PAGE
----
As stocks tumbled on Monday leading to the worst Christmas Eve ever on Wall Street, rising concerns over slowing economic growth have caused major industry firms to be falling past correction territory, with the S&P 500 index on pace for its biggest percentage fall since the Great Depression. With the U.S. government still shutdown since the Senate adjourned last Friday without deliberating a $5.7 billion funding measure from the House that included money for the proposed U.S.-Mexico border wall, uncertainty in both the public sector and the market may very well continue through the beginning of 2019.

Yesterday, Treasury Secretary Steven Mnuchin was in close contact with at least six top U.S. banks amid the weeks-long stock market downturn, pulling in others to help solve the decline. Known as the “Plunge Protection Team,” Mnuchin is utilizing the “Working Group,” which includes Federal Reserve Chairman Jerome Powell and other directorates of the U.S. financial system, and the chief executives of Bank of America, Citi, Goldman Sachs, JP Morgan Chase, Morgan Stanley, and Wells Fargo. According to a report from Reuters, a statement from the Treasury Department said, “The CEOs confirmed that they have ample liquidity available for lending.”

Deeper concerns as the stock market has its worst week in a decade include other market conditions that mirror the economic downturn from which a good portion of Americans are still recovering. The high-yield bond market has been downgraded from “A” to “BBB” – which Zero Hedge reports was upwards of $176 billion dollars worth of bonds edging towards “junk” status – shades of the anxiety-ridden economic effects that occurred in the early years of the Great Recession that were sparked, in part, by similar bond conditions in November 2008.

With the S&P 500 on the brink of a bear market, dropping 12.5 percent in December alone, the Nasdaq Composite has also slumped 13.6 percent this month, officially in bear market territory after declining nearly 22 percent from its record high in late August.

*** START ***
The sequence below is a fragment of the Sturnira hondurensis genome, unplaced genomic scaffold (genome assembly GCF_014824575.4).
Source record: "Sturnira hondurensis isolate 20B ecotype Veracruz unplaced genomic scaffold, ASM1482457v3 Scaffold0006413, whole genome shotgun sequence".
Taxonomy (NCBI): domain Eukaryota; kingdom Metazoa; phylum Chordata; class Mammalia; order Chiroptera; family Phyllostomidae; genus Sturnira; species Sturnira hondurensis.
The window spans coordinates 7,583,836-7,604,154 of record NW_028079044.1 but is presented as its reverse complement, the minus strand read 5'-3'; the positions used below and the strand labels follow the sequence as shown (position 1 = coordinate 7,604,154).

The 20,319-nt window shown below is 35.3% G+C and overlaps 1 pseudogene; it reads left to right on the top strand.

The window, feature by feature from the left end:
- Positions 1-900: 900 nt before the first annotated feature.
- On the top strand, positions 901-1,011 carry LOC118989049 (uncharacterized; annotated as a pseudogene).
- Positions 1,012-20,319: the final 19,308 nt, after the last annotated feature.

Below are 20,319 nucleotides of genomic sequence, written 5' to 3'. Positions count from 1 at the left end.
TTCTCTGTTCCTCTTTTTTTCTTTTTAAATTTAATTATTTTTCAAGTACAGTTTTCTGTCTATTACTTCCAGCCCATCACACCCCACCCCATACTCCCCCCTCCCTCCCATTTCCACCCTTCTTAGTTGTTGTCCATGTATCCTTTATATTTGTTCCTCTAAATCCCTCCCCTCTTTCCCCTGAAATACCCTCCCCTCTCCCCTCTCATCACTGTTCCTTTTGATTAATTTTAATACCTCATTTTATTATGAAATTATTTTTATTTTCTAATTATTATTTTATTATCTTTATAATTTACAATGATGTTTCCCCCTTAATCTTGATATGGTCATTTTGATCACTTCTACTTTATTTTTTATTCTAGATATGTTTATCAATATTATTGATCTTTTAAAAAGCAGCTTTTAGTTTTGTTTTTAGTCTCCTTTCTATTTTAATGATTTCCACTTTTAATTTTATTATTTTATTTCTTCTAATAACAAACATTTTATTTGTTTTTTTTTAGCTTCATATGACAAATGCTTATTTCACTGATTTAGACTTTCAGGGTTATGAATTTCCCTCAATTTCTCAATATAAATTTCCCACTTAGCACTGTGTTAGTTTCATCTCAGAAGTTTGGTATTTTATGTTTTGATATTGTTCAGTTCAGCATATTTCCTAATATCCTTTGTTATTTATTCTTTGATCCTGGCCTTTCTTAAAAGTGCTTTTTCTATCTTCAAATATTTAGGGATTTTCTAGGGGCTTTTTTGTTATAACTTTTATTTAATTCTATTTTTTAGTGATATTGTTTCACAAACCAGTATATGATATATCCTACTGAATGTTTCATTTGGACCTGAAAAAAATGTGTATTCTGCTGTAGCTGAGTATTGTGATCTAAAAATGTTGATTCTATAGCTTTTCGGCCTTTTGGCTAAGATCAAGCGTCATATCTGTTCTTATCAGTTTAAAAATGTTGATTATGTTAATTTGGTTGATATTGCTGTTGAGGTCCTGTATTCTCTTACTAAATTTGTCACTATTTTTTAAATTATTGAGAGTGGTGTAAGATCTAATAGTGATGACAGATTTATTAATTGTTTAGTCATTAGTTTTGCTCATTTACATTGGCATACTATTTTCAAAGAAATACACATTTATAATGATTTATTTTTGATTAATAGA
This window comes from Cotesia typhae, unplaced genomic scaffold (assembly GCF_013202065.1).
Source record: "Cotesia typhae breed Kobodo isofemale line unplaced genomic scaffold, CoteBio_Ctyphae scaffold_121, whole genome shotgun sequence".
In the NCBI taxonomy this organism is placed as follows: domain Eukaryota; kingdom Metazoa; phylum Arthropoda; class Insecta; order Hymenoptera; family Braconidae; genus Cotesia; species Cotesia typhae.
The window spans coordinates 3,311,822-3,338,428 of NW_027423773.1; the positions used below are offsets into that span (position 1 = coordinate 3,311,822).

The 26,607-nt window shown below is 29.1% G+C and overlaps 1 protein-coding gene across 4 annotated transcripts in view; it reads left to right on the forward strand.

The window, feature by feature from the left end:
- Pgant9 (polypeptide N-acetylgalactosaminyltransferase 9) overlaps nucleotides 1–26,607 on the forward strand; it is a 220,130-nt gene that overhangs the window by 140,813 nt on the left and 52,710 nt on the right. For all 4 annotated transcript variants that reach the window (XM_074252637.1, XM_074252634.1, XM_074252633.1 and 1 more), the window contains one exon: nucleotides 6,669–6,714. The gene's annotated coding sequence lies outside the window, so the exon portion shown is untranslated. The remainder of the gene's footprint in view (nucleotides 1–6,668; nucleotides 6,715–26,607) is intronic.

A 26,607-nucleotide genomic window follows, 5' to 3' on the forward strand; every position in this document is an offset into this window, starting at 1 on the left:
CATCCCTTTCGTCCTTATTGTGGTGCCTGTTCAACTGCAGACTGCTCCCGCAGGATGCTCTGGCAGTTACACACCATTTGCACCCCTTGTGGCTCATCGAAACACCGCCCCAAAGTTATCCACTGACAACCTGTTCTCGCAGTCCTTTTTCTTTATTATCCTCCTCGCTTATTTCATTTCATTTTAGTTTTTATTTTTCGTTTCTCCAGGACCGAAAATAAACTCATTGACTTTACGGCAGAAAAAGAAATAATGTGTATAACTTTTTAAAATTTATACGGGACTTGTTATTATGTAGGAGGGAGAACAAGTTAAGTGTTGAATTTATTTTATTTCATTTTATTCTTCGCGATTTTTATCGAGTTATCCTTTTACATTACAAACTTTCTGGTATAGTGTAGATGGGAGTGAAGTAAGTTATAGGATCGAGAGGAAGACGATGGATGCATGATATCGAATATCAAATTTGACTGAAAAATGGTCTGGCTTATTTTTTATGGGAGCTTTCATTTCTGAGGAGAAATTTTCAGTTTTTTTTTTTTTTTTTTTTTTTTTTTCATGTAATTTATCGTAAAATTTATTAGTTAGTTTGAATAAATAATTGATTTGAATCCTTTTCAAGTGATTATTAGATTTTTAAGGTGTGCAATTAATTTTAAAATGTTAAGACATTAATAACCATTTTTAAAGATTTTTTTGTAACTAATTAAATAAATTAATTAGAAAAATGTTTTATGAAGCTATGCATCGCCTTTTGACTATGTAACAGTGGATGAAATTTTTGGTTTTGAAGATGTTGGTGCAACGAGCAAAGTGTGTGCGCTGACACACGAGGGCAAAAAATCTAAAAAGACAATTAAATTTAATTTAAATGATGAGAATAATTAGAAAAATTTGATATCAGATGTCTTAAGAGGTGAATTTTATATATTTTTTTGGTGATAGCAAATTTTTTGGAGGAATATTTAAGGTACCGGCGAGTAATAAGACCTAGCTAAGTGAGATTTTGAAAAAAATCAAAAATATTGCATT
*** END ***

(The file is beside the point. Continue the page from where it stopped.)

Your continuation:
The widely-watched Dow Jones Industrial Average dropped 600 points on Christmas Eve, the worst holiday loss in history. In December, the Dow has fallen 13.63 percent, and is down from finishing the trading session at 26,828.39 points on October 3 to 21,792, a 19 percent drop and a 52-week low.

Amid federal funding uncertainties in Washington where the partial government shutdown has affected over 800,000 federal employees, President Trump is also rumored to be looking at firing Fed Chairman Powell. The claims, however, have been downplayed by Secretary Mnuchin and other White House officials.

The U.S. central bank instituted four quarter-percent interest rate hikes in 2018, which drew great criticism from the president. Trump Administration officials have reiterated that the steep climb in interest rates is dampening wage growth and overall economic increases.

The Atlanta Federal Reserve Bank’s GDP Now model estimate for the real-gross, seasonally-adjusted annual rate of gross domestic product (GDP) growth in the fourth quarter (Q4) of 2018 is 2.7 percent, reported on December 21. The figures are down from analysis just one week ago that forecast 2.9 percent. Furthermore, Q4’s real personal consumption expenditures growth decreased from 4.1 percent to 3.7 percent.

The Federal Reserve has stated their efforts to institute additional interest rate hikes in 2019 will be less aggressive, with some predicting two or three quarter-point increases. Chairman Powell has said the economy remains strong and outlook is positive, despite the tightening of financial conditions as the central bank reconsiders its relaxed program to shrink its balance sheet.

With Wall Street continuing to panic and pundits alluding to a quickly-approaching recession, while some of the stock market figures are reminiscent of 2008, the Great Recession hit with a blow that was predicated on multiple financial quarters of economic contraction. In 2008, GDP was 2.5 percent lower than the prior year, which came right after the subprime mortgage crisis of 2006 and the banking liquidity crisis of 2007 that spread to the general economy and the stock market.

There were three quarters where the economy contracted in 2008. “In the First Quarter, covering January to March, the economy contracted 2.7 percent and real GDP was $14.89 trillion…in the Second Quarter, April to June…showed a solid 2 percent growth rate and real GDP of $14.96 trillion. In the Third Quarter, July to September, the economy contracted 1.9 percent and real GDP was $14.89 trillion,” The Balance reported.

Considering there was substantial GDP growth in the previous three financial quarters – as well as measured growth since the early years of the Obama Administration – a depression is not on the immediate horizon. However, it could be in the not too distant future.

As world markets are shuddering from currency crises and the aggressive tariff measures on part of President Trump’s “America First” policy on trade deals and international business transactions, the U.S. still remains strong. Even though Americans may not be enjoying the four percent and above growth in GDP seen in Q2 of this year, and may end up not enjoying that for a while, it is still growth.